Download Full Text (2.3 MB)

Faculty Sponsor

Dr. Ann Livschiz


Department of History

University Affiliation

Indiana University – Purdue University Fort Wayne


My paper examined the Nazi persecution of homosexuals from 1933-1945, with emphasis on the social and cultural traditions and justifications used to support their efforts. A distinction is made between the treatment of men and women because female homosexuality was never officially made illegal or targeted, although many were interned in prisons or concentration camps under classifications like ‘asocial’ or for other crimes. I theorize that male homosexuals were persecuted because they failed – through stereotyping – to conform to the established gender dynamic that existed at the time. They were also seen as traitorous to the patriotic Nazi regime for being unwilling or incapable to produce more German citizens, a feat deemed necessary because of supposed Aryan superiority and an increasing need for a larger population to inhabit Europe and fight in the war. The sources I used to support this theory are mainly speeches and memorandums from Nazi officials, government documents, and memoirs and interviews by homosexuals, mostly male, from Germany and Poland who recounted their experiences and the types of prejudice they faced. My main point about the gender dynamic tied back to older stereotypes in Germany – and other parts of the world – that had carried over into Nazi policies. A severe distinction was made between the two genders. By the Nazi ideal, men were strong, militaristic, and dominant, while women were weak, domestic, and passive. By being interested in other men, homosexual males were seen as effeminate partners in a relationship and therefore weak, drawing the scorn of others by failing to conform to the expected role. This, attached to the government’s belief that they would not marry or reproduce and were then also failing to be conscientious German citizens, was a crucial source for their persecution. They were considered undesirable in a society where being different meant death.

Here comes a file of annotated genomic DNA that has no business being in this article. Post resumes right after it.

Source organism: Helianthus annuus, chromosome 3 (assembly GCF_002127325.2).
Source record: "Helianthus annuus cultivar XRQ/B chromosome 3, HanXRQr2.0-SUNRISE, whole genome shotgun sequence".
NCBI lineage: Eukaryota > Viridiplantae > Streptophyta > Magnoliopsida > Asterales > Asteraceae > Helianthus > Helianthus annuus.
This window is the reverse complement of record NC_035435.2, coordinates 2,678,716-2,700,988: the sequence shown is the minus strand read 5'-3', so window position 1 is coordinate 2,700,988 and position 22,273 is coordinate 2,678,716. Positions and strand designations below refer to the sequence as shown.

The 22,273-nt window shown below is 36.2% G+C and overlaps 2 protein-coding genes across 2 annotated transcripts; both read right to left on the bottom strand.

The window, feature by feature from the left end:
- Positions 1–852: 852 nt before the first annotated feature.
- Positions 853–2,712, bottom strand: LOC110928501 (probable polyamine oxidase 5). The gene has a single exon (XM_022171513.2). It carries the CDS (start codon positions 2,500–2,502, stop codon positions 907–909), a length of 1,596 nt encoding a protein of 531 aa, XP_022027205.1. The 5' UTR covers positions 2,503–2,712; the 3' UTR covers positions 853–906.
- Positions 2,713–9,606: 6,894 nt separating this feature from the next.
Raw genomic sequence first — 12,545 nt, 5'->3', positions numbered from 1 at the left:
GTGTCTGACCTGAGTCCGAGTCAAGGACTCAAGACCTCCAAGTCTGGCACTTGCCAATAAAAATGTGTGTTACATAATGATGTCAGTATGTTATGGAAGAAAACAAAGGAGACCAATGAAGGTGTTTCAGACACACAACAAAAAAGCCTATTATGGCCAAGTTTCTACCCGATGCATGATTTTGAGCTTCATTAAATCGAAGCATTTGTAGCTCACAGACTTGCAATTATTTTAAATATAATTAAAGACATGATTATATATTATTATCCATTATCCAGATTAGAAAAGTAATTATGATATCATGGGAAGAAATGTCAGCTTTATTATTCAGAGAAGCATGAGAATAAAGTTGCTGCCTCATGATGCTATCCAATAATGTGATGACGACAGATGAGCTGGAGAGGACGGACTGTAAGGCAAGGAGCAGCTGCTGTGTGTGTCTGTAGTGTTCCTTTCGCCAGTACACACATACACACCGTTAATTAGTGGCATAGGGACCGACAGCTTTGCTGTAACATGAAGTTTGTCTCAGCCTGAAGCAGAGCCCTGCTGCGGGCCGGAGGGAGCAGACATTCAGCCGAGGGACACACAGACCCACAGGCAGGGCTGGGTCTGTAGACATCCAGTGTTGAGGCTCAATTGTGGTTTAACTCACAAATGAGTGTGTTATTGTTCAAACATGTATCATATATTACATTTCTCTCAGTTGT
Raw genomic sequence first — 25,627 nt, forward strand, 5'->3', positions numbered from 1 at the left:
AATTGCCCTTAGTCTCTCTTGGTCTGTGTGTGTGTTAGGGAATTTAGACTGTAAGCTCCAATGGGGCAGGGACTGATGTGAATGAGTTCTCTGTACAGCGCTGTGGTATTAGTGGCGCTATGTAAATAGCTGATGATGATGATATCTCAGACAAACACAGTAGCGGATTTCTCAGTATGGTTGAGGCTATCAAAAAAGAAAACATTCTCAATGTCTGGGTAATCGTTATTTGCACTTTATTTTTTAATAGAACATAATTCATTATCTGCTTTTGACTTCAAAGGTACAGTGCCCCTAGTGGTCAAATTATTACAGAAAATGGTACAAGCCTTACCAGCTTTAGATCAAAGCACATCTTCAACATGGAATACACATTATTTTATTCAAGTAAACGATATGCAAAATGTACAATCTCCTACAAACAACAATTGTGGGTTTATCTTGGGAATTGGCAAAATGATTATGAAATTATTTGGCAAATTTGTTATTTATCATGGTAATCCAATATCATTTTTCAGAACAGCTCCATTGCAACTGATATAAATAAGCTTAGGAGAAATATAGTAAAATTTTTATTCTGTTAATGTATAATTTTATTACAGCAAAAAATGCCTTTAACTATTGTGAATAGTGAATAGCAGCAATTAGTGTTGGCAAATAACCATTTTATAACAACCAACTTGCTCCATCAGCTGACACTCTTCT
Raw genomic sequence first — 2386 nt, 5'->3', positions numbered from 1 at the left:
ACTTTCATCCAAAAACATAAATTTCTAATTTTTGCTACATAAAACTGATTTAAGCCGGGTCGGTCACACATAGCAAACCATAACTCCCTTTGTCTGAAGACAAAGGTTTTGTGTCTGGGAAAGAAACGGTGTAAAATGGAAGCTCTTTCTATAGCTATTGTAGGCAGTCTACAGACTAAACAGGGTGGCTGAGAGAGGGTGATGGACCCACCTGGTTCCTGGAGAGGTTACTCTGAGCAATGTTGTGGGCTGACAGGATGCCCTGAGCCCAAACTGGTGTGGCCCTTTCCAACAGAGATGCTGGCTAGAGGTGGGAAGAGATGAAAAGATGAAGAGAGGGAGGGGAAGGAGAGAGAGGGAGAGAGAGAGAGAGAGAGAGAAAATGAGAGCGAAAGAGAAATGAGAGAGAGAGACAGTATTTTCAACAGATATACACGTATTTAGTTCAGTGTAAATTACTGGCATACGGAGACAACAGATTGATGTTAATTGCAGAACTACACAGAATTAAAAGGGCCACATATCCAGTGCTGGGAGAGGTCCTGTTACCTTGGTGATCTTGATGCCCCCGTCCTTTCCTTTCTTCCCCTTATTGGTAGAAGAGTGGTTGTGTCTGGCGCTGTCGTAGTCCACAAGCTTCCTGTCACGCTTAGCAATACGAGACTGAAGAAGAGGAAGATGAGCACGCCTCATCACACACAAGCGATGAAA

This examination is significant because it focuses on a lesser-known group that was also targeted by the Nazis and killed during the Holocaust. Homosexuals are not given much attention in the established Holocaust narrative, and received little devotion until research started to appear in the late seventies and eighties. Even now, it can be difficult to find works about their suffering. It is also important because the gender roles that caused much of the trouble for homosexual people, especially men, were not uncommon outside of Nazi Germany and continued to exist throughout the twentieth century. Similar to anti-Semitism, disgust or consternation was directed against homosexuality in other European countries and United States, and this lingering prejudice contributed to many victims being unwilling to share their stories because it would mean admitting who they were. Much of this consternation was directed because it was believed homosexuals were failing to conform to the ‘proper’ gender roles.


Arts and Humanities | History

Male Homosexuality during the Third Reich: Persecution Through Gender Roles

Included in

History Commons